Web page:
Solar Dynamics Observatory Captures A Mid-Level Solar Flare

NASA's Solar Dynamics Observatory captured this image of a mid-level solar flare on the sun – as seen in the bright spot in the lower center of the solar disk on Aug. 24, 2015. The image shows a subset of extreme ultraviolet light that highlights the extremely hot solar material, which is typically colorized in red. Image Credit: NASA/SDO

NASA’s Solar Dynamics Observatory captured this image of a mid-level solar flare on the sun – as seen in the bright spot in the lower center of the solar disk on Aug. 24, 2015. The image shows a subset of extreme ultraviolet light that highlights the extremely hot solar material, which is typically colorized in red. Image Credit: NASA/SDO

August 24, 2015 – NASA’s Solar Dynamics Observatory (SDO) captured an image today as the sun emitted a mid-level solar flare, peaking at 1:33 a.m MDT on August 24, 2015.

Solar flares are powerful bursts of radiation. Harmful radiation from a flare cannot pass through Earth’s atmosphere to physically affect humans on the ground, but they can disturb the atmosphere in the layer where GPS and communications signals travel.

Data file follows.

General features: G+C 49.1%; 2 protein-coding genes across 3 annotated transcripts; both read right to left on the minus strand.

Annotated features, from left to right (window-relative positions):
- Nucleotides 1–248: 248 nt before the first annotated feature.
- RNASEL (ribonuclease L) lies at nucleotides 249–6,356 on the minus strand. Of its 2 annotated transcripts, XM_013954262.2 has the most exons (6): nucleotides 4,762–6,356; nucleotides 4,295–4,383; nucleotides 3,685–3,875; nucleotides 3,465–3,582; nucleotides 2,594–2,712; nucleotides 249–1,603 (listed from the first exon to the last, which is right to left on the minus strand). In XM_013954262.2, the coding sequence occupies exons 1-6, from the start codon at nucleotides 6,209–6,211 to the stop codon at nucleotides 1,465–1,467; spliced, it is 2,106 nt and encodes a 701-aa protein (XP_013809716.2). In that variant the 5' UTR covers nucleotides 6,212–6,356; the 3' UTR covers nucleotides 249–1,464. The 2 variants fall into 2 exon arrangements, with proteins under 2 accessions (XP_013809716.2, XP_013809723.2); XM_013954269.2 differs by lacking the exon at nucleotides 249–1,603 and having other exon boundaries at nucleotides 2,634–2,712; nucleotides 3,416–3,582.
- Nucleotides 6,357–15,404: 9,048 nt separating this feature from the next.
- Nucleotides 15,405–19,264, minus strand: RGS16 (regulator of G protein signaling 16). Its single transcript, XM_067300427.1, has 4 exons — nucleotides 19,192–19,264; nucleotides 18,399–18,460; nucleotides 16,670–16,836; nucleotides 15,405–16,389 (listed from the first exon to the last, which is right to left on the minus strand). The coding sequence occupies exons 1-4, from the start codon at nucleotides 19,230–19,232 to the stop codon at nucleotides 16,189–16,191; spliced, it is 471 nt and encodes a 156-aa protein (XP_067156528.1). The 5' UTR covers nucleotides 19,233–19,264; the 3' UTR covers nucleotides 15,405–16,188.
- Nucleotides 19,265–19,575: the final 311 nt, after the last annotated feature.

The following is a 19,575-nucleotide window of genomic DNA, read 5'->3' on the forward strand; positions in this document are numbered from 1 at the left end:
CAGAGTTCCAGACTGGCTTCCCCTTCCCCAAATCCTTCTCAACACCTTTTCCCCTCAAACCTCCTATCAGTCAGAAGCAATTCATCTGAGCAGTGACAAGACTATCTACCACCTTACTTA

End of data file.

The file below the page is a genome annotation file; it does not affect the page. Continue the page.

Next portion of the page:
This flare is classified as an M 5.6 class flare. M-class flares are a tenth the size of the most intense flares, the X-class flares. The number provides more information about its strength. An M2 is twice as intense as an M1, an M3 is three times as intense, etc.

This flare was larger than any seen recently and Space Weather Prediction Center forecasters in Boulder, Colorado are analyzing data and imagery from several sources to determine any potential coronal mass ejection (CME) impacts to Earth.

Goddard Space Flight Center built, operates and manages the SDO spacecraft for NASA’s Science Mission Directorate in Washington, D.C. SDO is the first mission of NASA’s Living with a Star Program. The program’s goal is to develop the scientific understanding necessary to address those aspects of the sun-Earth system that directly affect our lives and society.

SDO includes an instrument built in partnership with the University of Colorado at Boulder’s Laboratory for Atmospheric and Space Physics (LASP) and another built by Lockheed Martin Solar & Astrophysics Laboratory in Palo Alto, California.